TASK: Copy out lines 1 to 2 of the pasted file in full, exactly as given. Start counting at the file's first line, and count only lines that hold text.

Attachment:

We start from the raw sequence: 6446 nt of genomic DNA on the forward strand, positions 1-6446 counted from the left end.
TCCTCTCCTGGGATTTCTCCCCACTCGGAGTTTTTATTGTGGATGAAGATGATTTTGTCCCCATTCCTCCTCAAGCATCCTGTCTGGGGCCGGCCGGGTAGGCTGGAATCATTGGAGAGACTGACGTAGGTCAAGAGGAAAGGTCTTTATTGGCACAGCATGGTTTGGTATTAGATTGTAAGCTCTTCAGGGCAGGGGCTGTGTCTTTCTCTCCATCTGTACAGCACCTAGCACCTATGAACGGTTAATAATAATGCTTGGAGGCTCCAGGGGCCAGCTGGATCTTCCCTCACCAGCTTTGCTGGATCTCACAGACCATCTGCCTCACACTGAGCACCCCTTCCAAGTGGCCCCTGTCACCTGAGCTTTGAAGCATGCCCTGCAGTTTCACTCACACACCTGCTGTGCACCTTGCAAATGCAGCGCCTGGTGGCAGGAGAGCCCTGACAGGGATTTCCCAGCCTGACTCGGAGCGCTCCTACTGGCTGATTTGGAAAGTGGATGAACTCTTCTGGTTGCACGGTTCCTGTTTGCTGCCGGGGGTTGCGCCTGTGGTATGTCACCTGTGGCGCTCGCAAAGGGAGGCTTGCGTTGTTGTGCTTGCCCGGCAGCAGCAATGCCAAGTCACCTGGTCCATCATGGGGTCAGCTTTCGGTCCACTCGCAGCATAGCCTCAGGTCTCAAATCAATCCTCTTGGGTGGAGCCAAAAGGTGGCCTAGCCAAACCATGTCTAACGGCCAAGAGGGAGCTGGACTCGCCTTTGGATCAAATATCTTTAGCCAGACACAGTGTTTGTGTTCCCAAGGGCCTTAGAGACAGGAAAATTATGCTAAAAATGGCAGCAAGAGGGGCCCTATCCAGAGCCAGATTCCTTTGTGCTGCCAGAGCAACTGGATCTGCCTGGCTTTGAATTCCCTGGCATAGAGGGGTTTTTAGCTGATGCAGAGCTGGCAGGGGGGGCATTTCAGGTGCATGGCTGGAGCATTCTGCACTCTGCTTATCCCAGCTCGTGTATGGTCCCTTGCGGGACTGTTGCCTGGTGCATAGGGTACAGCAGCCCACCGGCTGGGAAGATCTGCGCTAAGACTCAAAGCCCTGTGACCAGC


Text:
We start from the raw sequence: 6446 nt of genomic DNA on the forward strand, positions 1-6446 counted from the left end.
TCCTCTCCTGGGATTTCTCCCCACTCGGAGTTTTTATTGTGGATGAAGATGATTTTGTCCCCATTCCTCCTCAAGCATCCTGTCTGGGGCCGGCCGGGTAGGCTGGAATCATTGGAGAGACTGACGTAGGTCAAGAGGAAAGGTCTTTATTGGCACAGCATGGTTTGGTATTAGATTGTAAGCTCTTCAGGGCAGGGGCTGTGTCTTTCTCTCCATCTGTACAGCACCTAGCACCTATGAACGGTTAATAATAATGCTTGGAGGCTCCAGGGGCCAGCTGGATCTTCCCTCACCAGCTTTGCTGGATCTCACAGACCATCTGCCTCACACTGAGCACCCCTTCCAAGTGGCCCCTGTCACCTGAGCTTTGAAGCATGCCCTGCAGTTTCACTCACACACCTGCTGTGCACCTTGCAAATGCAGCGCCTGGTGGCAGGAGAGCCCTGACAGGGATTTCCCAGCCTGACTCGGAGCGCTCCTACTGGCTGATTTGGAAAGTGGATGAACTCTTCTGGTTGCACGGTTCCTGTTTGCTGCCGGGGGTTGCGCCTGTGGTATGTCACCTGTGGCGCTCGCAAAGGGAGGCTTGCGTTGTTGTGCTTGCCCGGCAGCAGCAATGCCAAGTCACCTGGTCCATCATGGGGTCAGCTTTCGGTCCACTCGCAGCATAGCCTCAGGTCTCAAATCAATCCTCTTGGGTGGAGCCAAAAGGTGGCCTAGCCAAACCATGTCTAACGGCCAAGAGGGAGCTGGACTCGCCTTTGGATCAAATATCTTTAGCCAGACACAGTGTTTGTGTTCCCAAGGGCCTTAGAGACAGGAAAATTATGCTAAAAATGGCAGCAAGAGGGGCCCTATCCAGAGCCAGATTCCTTTGTGCTGCCAGAGCAACTGGATCTGCCTGGCTTTGAATTCCCTGGCATAGAGGGGTTTTTAGCTGATGCAGAGCTGGCAGGGGGGGCATTTCAGGTGCATGGCTGGAGCATTCTGCACTCTGCTTATCCCAGCTCGTGTATGGTCCCTTGCGGGACTGTTGCCTGGTGCATAGGGTACAGCAGCCCACCGGCTGGGAAGATCTGCGCTAAGACTCAAAGCCCTGTGACCAGC